The lift locally was only short lived and our other solo pilots had to be content with extended circuits. Ed Borlase and Dave Downton in the K8. Josef Nobbs and Martin Broadway in the Zugvogel. Our newest solo pilot David Westcott had a couple of solo flights in the K13 after a check flight with me.

And to event three. On one of the retrieves, a loop developed on one drum of ML1. This resulted in the air line being fractured and rendered that drum out of action. We continued using the remaining drum whilst Phil Hardwick jury rigged a line to enable the cable to be wound in. In the mean time our engineering team of Martin, Colin and Phil brought ML2 on line which required swapping the batteries from the Gus winch and freeing a shackle from the rollers.

Only 19 flights today with 6 hours 56 minutes flying time. An average of 21 minutes a flight. Thanks to everyone for their winching, retrieving, engineering skills and general help running the field.

Peter Howarth

Dartmoor Gliding News-Saturday 23rd June 2018

The RASP read well for the day with a boundary layer in excess of 4000 feet and with indications of the wind changing directions from a light southerly direction to a light northerly direction by the end of day.

Tasks planned for the day were Richard Roberts in his discuss to Crediton and back and for Steve Fletcher in his Cirrus for a 5 hour duration to complete his Silver C.

We had 6 visitors for trial flights but we had a small but effective crew to run the field with winch driving , cable retrieve and running the launch point.

James Champ
First off was myself and James Champ. Thermals weren't too strong so we had three flights to have good look at the area.

We watched Steve Fletcher launch at 11.40 off for his duration flight, fingers crossed.

Richard Hewitt was next in the air for his birthday voucher flight.
By the start of the afternoon thermal conditions improved with multiple flights between 1 to 2 hours for Richard in the Discus, Barry in his K6, Phil and Malcolm in the twin Astir. and Allan in the K8.

Tessa Sanders
Next was Teresa Sanders. We launched and as Richard Roberts was thermaling above Blackdown, that's where headed and spent 20 minutes taking in the views at 1700 feet.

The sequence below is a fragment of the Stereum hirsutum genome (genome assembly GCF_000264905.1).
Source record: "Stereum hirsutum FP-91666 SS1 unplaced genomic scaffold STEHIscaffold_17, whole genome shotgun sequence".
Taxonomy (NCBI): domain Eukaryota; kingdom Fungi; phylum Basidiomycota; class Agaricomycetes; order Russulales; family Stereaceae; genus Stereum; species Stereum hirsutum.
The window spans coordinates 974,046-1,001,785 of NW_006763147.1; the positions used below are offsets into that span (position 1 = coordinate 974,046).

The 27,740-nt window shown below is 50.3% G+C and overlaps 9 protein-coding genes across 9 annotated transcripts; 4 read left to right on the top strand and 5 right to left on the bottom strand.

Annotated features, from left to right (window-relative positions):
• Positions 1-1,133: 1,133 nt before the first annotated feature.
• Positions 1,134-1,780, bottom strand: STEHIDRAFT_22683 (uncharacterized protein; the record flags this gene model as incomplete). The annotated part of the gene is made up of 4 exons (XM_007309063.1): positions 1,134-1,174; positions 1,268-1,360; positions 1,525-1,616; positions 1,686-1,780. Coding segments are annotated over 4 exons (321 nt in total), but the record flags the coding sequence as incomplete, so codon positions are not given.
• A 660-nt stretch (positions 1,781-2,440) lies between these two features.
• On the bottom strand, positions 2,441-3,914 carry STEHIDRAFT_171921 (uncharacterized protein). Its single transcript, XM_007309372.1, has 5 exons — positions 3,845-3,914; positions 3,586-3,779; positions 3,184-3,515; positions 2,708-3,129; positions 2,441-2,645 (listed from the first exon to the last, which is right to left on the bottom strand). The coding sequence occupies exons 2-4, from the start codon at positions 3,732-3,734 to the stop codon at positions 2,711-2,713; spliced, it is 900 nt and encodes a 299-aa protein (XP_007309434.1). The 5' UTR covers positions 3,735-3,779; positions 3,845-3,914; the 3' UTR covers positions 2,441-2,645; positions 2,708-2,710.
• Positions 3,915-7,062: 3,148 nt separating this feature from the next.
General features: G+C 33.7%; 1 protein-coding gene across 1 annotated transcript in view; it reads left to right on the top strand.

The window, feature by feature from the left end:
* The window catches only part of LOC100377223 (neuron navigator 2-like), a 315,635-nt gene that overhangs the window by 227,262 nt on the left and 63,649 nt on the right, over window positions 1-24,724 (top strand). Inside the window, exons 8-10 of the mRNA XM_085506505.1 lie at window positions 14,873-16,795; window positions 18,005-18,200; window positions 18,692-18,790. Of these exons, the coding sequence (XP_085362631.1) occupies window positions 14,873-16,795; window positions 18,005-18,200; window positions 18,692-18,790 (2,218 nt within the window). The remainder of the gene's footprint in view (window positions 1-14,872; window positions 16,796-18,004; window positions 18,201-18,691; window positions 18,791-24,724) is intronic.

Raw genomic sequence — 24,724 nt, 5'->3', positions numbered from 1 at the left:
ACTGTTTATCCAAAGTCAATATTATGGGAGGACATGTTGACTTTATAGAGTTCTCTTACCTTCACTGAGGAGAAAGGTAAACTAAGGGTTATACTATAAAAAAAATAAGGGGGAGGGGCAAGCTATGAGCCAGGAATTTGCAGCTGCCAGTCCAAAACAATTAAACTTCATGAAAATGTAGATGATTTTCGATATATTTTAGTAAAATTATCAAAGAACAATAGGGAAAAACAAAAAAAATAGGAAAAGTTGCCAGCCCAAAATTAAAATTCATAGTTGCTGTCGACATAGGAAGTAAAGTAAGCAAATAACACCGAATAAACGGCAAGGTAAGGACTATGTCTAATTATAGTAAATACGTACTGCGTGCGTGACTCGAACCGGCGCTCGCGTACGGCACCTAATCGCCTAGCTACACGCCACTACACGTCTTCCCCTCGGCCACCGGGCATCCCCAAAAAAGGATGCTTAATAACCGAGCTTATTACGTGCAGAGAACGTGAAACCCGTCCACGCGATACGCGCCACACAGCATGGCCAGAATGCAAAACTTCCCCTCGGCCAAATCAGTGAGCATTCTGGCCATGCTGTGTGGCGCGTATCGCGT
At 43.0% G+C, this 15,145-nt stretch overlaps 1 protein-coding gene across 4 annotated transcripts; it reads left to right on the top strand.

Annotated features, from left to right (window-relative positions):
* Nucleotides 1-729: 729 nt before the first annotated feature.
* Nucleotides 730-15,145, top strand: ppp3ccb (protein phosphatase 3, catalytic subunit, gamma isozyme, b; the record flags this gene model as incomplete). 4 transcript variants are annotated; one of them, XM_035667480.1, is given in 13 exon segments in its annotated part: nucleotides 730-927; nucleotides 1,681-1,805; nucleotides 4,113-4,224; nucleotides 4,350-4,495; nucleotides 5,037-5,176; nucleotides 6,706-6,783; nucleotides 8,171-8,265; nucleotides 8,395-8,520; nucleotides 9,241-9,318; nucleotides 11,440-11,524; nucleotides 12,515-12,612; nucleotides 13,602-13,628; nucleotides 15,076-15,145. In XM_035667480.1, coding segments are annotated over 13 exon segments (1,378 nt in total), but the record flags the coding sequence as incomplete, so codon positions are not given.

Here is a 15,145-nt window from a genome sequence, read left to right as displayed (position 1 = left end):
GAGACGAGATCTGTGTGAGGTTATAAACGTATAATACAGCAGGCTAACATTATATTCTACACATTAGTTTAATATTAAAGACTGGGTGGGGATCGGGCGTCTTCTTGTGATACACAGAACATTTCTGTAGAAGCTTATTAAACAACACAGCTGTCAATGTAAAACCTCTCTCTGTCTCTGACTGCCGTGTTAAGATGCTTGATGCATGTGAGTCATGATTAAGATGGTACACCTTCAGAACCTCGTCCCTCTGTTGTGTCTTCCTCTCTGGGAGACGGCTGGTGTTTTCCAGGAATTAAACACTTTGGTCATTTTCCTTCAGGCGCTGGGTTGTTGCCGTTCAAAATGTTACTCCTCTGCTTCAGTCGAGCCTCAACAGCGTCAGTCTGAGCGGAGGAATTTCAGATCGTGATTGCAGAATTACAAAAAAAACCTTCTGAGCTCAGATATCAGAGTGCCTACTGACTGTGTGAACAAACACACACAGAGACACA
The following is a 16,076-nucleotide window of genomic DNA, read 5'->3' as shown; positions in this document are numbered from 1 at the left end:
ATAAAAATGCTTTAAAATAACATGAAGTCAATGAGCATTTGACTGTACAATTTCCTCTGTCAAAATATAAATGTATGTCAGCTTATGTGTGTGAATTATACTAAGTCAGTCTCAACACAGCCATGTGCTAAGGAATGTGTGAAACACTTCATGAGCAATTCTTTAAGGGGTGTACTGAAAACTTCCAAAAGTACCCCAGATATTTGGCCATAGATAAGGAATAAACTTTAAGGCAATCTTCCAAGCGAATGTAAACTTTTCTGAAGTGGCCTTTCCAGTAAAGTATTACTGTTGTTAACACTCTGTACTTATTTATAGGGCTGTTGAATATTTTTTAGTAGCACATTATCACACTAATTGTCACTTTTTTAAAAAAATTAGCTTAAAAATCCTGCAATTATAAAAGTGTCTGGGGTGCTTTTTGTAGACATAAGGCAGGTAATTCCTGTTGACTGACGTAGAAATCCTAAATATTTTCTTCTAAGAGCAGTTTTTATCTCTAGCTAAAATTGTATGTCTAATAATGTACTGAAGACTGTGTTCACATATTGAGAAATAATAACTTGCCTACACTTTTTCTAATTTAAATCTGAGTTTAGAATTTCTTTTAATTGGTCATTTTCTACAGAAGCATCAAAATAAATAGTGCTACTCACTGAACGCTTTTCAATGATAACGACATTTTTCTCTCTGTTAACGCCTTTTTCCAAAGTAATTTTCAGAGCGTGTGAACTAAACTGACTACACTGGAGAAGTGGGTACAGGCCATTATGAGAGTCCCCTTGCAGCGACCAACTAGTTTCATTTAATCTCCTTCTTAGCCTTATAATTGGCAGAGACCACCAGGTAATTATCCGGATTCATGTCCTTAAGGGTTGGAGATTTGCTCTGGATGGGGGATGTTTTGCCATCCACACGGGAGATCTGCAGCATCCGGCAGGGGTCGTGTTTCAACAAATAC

Brothers Cameron, Charlie and Angus Hill were keeping track of who could stay in the air the longest. Well they all enjoyed 20 minutes in the air up to heights of 2700 feet and took an opportunity to take control of the aircraft, future pilots maybe?

So Richard achieved his Crediton and back trip, what of Steve Fletcher? Well at 17.11 he landed back at the airfield having achieved his 5 hour duration flight (5hr 31minutes actually) and final leg of his Silver C. Very well done the smile tells all.

Looking pleased with his 5 hour+ flight - I think so
Big thanks to the winch drivers,retrieves and launch point crew for working hard and efficiently in very hot conditions, a very enjoyable day for all.

Mike Jardine

Dartmoor Gliding News-Sunday 10th June 2018

With a small crew arriving at the airfield we set about getting things ready. The weather forecast showed the wind from the east again and 10-15 knots. So again there was the anticipation of wave. Gliders DI’d, winch set up and the hurdle fence down, the first launch was at 09:52. A quick launch failure for Dave Downton resulted in a long walk back from down the field. He later flew the K8 for a couple of circuits. Next up was David Westcott, who recently went solo at Aston Down and had a couple of dual flights last week endured a medium launch failure followed by a power failure. So David was ready for his first solo flight at DGS.
David Westcott ready for first solo at DGS.
Our solo pilots Roger Applebloom, Dave Downton, Ed Borlase, Josef Nobbs made various excursions into the air. The conditions always looked better than what was encountered. The longest flight of the day was Roger in his K6 with 24 minutes.

We had several visitors today. Lesley Noble and Martin Garland were on holiday from Cape Town. Their friend Ingrid Noble also came along. All had 2 flights each. Lesley and Ingrid flew with me. Martin flew with Martin. Also visiting the club to experience gliding was Charlene Nunn and David Murphy who flew with Martin

Lesley ready to fly with me. Spot the deliberate mistake.
Ingrid, thumbs up ready to go.
Martin with Martin
Charlene with Martin.
David ready to fly with Martin
One other visitor was David Westcott’s son Rory. As we strapped him in a rather nervous Rory was given gentle encouragement by both his dad and myself. Going up the launch it was obvious how nervous he was, but some gentle encouragement to look out and see what was happening was like switching a light on. The rest of the flight was fully enjoyed and we may be getting a new member in the near future. Time to sell some more pottery dad

Rory ready for his first flight in a glider
Meanwhile David had another couple of solo flights in the K13. With the light conditions and some good flying by David we decided to convert him into the K8 for a couple of flights. The first was 13 minutes, his longest flight of the day. Well done David.

David Westcott getting ready for his first flight in the K8.
Thanks to Phil Hardwick for winching and not flying. Also thanks to Roger, Ed, Joe, Dave and Martin for winching, retrieving and generally running the field.

Peter Howarth